Written by Alina Mae Wilson
Do you like plays set in the present day? Do you like large comic conventions? Are you in the mood to see a show that gets massive points for originality? Then run, don’t walk, to South Coast Repertory’s World Premiere showing of Eliza Clark’s Future Thinking. This show is a garden of comedy with seeds of tension and drama strewn about somewhat haphazardly. I believe these seeds are meant to grow into trees of thought. Mission accomplished, this play makes us think. Although the characters are funny and the story is an original one, the thought-provoking “moral” can be construed as either unnecessary or unnecessarily prevalent. Even with this consideration in mind, there’s no denying that Future Thinking is a treat to watch.
There are two central plots in Future Thinking. The first is about a fifty one year old comic convention fan named Peter being held in an interrogation room (of sorts) by an overly zealous security guard named Jim who has an almost fanatical sense of pride. Per the usual customs, Peter is dressed to the nines in all his geeky costumed glory. Unfortunately it doesn’t look like his fun fantasy day will be quite what he had in mind, as Peter has recently (and seemingly unknowingly) violated a restraining order placed against him by an actress who is appearing at the convention to sign autographs –hence his imprisonment by the nutty security guard. In a different but related storyline, the object of his affection is twenty-three year old actress Chiara, and she is just sick and tired of being treated like a non-entity by her overbearing mother and security guard. The storylines eventually intertwine with all parties comically, albeit desperately, wanting things that they do not have.
First the easy part –the set for this show is absolutely perfect. The setting for the story is simple enough with both plots taking place in the same hotel, just in different rooms. Our stage rotates, with lighting and transitional music occurring to set the mood. The hotel rooms are detailed and visually aesthetic, so you truly feel as though you are in a hotel. Although I initially felt the brief music playing during transitions was unnecessary, I’ve since changed my mind. Yes it’s true that sometimes the music can be a bit too dramatic, but it gives you something to listen to while the play is changing track, and the deep drumbeats correspond well to the idea of “the future.” The word future is of course in the title, but it’s representation throughout the show is a bit more subtle.
One of the main questions in the story is whether it is best to live in the present moment with “realistic” expectations of life or to strive for something more, different, and seemingly out of reach. By itself this is an interesting question, but in the context of the show it seems more “oh-by-the-way” than anything else. Mostly it seems to serve as a propeller for the humorous moments in the story. There were a few gems of thought buried throughout though–in regards to how to stave off the desire to commit suicide, one character suggested that one just consider the fact that “you’re gonna die someday [so why rush things?]”. In contrast we have the richly developed adventures of Peter (played by Arye Gross as a sad and lonely shmuck), who is a real person making some extremely poor decisions with his life. This isn’t really up for debate–the man is emotionally if not mentally unwell, but because Chiara (played by Virginia Vale) is also emotionally if not mentally unwell, he is treated much more leniently by our perceptions of him. Is the question whether or not you should send your bodily fluids to famous performers? I don’t really think that’s something many people find acceptable. On a deeper level it could be an inquiry into our fascination with “celebrities,” fantasies, and being someone that you are not. But the result of this mental exploration is really not that poignant. “People always want what they don’t have”…and? Please don’t let this deter you though–the fun parts in the show are definitely worth your time, it’s just that the serious moments seem to think they are more important than they really are. Two different storylines are running, but there isn’t really a competition for best plot. Both are entertaining and interesting in their own right.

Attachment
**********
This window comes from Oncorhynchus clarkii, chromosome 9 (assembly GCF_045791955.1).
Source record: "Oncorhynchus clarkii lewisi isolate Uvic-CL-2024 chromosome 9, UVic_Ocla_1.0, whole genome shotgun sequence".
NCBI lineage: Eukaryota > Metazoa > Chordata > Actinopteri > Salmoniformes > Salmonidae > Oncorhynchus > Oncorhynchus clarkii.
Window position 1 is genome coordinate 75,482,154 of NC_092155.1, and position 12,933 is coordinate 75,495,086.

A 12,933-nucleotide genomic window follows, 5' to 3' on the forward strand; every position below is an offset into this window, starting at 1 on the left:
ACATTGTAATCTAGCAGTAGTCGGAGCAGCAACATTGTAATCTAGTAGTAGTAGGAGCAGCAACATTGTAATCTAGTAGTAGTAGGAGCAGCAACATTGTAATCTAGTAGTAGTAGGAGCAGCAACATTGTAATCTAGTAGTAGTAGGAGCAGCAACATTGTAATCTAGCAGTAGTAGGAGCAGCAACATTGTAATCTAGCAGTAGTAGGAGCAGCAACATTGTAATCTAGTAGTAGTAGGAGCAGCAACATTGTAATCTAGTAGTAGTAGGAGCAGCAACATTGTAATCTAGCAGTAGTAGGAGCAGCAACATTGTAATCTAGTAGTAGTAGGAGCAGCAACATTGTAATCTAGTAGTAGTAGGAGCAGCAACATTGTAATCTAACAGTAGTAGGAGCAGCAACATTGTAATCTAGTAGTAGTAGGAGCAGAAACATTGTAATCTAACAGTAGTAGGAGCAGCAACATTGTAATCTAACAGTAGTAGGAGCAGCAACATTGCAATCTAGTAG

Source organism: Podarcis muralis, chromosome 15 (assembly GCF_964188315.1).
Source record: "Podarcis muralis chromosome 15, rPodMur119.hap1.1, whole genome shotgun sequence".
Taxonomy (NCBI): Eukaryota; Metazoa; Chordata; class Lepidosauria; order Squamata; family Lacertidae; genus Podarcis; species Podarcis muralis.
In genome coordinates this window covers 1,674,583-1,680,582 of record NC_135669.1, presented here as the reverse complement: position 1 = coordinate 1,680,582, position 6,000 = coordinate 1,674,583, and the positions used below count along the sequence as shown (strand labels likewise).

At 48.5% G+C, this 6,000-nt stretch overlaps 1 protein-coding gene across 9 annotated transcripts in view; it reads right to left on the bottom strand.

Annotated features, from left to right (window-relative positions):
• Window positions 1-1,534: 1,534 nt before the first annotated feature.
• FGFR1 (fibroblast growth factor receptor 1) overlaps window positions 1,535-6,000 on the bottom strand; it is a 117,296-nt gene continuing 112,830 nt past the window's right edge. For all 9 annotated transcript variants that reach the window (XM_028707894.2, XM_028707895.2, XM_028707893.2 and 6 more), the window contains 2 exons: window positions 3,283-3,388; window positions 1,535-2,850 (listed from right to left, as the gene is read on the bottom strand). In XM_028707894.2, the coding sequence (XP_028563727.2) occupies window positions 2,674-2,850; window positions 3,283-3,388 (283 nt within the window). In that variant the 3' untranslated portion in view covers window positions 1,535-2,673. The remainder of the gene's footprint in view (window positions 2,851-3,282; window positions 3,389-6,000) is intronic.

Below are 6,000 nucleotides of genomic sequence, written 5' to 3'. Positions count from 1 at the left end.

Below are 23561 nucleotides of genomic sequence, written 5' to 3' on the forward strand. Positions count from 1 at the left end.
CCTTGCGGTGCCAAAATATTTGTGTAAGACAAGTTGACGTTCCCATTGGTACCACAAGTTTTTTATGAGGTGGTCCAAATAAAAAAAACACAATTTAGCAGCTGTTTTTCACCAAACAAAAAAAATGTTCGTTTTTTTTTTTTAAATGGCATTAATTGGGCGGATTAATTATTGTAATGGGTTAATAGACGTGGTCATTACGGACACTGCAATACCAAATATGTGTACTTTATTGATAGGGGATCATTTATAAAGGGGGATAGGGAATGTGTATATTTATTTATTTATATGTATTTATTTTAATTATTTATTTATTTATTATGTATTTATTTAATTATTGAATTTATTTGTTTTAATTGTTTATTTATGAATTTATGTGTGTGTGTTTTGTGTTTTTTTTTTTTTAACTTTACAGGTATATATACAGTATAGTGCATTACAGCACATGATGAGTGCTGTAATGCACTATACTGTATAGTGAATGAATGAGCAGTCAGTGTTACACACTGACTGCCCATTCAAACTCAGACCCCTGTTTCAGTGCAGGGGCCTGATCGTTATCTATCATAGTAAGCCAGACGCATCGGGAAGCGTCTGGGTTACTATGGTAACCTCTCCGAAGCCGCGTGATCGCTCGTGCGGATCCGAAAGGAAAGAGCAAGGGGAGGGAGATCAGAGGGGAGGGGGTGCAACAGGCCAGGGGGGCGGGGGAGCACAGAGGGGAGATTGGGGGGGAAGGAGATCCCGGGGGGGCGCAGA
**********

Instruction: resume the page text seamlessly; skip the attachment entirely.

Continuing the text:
Enver Gjokaj, whose expressions and timing as security guard Jim Barnard cannot be understated. His performance is absolutely seamless. The rest of the cast is serviceable, but dialogue is delivered stiltedly ever so often, as well as clearly being in need of some extra warm-up time. Once the show has been running for 20 minutes or so everyone seems to be on the same page.
Future Thinking is elaborate, modern, and entertaining. This is actually one of the few shows that I have ever seen where the pop-culture references (Comic Con) didn’t feel forced. The movement is natural, and the jokes are fun while the both plots are woven together well and keep your attention throughout.
March 25 – April 24, 2016
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